Clay Conference brings large crowds
Published 9:26 pm Monday, February 22, 2010
Troy University hosted the 25th Annual Alabama Clay Conference over the weekend and, by all accounts, the conference was deemed a great success.
The conference presenters were nationally and internationally acclaimed clay artists, Juan Quezada, Lana Wilson, Marko Fields and Brian Nettles. More than 350 clay art enthusiasts came to watch the masters at work and ask questions.
Larry Percy, Troy University art professor, chaired the conference. Pam Allen, associate professor of art and design, said everyone in the art department was extremely proud of Percy and the success of the conference.
“Larry did a great job of coordinating the conference and, Georgine Clarke,
Alabama State Council on the Arts visual arts program manager, did an outstanding job of putting everything together,” Allen said. “We had a near record crowd and everyone said they enjoyed it tremendously.”
The workshops were at the Trojan Center Theater with two clay artists at work at each session.
“Two projectors were set up and there were large screens behind the clay artists,” Allen said. “The audience could sit and watch the artists produce pots, which were thrown on the wheel or produced by the coil process. As the artists worked they talked about the process of their work. They were engaged with the audience by microphone, and the audience could ask questions. One artist would talk while the other worked. It was an interesting presentation and a lot of fun.”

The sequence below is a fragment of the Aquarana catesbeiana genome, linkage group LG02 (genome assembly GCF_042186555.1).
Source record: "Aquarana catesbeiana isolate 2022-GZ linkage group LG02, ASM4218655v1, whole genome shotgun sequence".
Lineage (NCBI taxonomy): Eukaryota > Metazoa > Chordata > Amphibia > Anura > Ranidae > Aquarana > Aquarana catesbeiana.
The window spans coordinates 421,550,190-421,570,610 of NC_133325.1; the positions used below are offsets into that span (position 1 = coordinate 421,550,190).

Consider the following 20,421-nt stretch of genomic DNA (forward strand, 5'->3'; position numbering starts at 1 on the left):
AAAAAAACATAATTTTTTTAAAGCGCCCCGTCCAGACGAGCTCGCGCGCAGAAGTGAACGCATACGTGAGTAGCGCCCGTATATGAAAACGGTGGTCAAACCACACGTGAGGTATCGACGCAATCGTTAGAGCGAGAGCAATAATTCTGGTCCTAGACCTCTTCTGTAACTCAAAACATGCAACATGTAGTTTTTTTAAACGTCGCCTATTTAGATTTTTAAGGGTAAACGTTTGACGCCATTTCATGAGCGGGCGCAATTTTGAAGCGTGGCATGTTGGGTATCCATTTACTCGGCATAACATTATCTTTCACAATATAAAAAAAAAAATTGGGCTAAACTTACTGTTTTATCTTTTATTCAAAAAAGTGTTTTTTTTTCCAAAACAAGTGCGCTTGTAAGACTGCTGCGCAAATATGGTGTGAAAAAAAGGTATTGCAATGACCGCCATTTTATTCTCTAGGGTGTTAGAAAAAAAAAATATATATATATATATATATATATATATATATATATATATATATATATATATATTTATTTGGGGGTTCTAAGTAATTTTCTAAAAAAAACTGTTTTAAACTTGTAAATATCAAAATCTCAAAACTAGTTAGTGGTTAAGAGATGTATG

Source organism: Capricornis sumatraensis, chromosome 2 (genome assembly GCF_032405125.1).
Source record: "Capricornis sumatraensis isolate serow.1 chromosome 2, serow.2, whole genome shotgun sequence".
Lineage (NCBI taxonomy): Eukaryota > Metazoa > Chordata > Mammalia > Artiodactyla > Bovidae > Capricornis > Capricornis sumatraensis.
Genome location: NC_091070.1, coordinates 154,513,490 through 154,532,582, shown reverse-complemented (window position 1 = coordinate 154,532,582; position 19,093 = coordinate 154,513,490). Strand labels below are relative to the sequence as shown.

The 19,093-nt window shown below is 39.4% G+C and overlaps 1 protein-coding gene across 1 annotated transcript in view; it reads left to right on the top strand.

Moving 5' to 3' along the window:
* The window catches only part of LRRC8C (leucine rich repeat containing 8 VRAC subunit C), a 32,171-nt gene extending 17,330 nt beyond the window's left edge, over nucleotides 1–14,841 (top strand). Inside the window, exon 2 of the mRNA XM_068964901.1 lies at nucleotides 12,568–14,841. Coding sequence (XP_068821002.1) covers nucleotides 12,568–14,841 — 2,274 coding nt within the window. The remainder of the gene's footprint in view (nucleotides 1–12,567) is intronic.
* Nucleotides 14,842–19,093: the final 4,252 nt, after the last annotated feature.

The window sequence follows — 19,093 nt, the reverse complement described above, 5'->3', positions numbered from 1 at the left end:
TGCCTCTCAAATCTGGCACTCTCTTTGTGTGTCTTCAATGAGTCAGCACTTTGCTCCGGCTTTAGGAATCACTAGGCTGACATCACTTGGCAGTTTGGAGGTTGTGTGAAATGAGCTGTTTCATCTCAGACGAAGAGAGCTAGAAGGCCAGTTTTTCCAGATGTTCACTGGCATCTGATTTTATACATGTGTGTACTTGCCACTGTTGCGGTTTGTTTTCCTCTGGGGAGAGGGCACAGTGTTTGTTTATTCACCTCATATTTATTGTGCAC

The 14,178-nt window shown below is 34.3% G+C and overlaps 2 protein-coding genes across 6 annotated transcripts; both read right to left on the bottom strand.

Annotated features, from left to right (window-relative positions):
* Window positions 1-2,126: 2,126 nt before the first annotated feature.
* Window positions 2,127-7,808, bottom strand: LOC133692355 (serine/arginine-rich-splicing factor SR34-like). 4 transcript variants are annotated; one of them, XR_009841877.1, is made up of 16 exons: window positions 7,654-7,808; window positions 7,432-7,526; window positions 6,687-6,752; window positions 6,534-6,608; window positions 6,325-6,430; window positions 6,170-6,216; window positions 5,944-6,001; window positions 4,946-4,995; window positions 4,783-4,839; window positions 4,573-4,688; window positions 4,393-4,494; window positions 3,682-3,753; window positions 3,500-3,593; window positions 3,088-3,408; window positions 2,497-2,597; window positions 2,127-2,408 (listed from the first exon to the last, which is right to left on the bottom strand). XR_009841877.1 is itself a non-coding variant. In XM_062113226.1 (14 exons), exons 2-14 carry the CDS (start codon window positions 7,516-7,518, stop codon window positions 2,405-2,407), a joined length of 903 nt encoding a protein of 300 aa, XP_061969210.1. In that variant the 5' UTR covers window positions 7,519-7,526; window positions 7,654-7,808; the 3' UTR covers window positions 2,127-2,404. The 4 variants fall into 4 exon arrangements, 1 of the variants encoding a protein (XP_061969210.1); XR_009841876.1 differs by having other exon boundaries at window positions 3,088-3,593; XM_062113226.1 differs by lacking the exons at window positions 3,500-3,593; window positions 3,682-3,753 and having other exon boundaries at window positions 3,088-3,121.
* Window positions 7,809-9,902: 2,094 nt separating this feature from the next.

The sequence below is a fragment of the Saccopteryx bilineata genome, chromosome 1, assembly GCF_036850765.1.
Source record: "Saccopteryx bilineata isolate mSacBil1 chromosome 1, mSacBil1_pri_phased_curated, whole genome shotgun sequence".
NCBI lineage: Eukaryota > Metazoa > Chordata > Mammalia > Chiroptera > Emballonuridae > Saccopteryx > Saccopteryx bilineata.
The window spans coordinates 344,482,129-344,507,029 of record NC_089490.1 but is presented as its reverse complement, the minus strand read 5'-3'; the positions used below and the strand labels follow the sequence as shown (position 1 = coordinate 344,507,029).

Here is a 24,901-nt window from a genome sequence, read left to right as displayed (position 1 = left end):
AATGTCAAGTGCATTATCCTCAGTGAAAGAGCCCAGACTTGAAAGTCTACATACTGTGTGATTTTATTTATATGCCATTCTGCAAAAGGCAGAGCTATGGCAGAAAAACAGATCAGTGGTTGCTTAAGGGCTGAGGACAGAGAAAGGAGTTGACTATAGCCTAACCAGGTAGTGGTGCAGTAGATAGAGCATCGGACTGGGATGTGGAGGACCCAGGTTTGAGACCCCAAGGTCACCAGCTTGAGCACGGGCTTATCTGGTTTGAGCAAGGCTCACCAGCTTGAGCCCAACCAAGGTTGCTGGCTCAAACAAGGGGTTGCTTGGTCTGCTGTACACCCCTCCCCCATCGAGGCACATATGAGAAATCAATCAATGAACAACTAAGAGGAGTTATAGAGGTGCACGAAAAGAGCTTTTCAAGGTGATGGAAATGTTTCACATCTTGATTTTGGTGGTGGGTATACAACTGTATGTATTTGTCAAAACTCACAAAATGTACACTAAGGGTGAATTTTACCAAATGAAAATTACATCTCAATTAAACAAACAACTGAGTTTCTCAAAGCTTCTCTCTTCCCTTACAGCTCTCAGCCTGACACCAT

On Saturday night, the conference participants were invited to a soup party at the university amphitheater where Juan Quezada fired a pot on site.
“Everyone sat around, ate soup and watched him create a finished pot,” Allen said. “The entire conference was cozy and comfortable. There was a lot of camaraderie among the participants and they really seemed to enjoy themselves.”
From the vantage point of the Troy-Pike Cultural Arts Center, the Alabama Clay Conference exceeded all expectations, said Richard Metzger, executive director.
The Presenters Exhibition at the Johnson Center for the Arts featured the work of the four presenting clay artists, and the Center’s “Studio” was the site of a Friday night reception for the artists and clay art enthusiasts who participated in the three-day conference.
“From everything that I heard, the Clay Conference was well attended and a great success,” Metzger said.
“There were visitors here from as far away as Wisconsin, the tri-states and a lot of alumni. With 350 people here for the weekend, the conference was an economic driver for the community. During these economic times, partnering with other organizations for events is a benefit to all involved.”
Guadalupe Robinson, a stoneware artist, said he has been attending Alabama Clay Conferences for many years and the Silver Anniversary edition at Troy University was “awesome.”
“It couldn’t have been any better,” he said.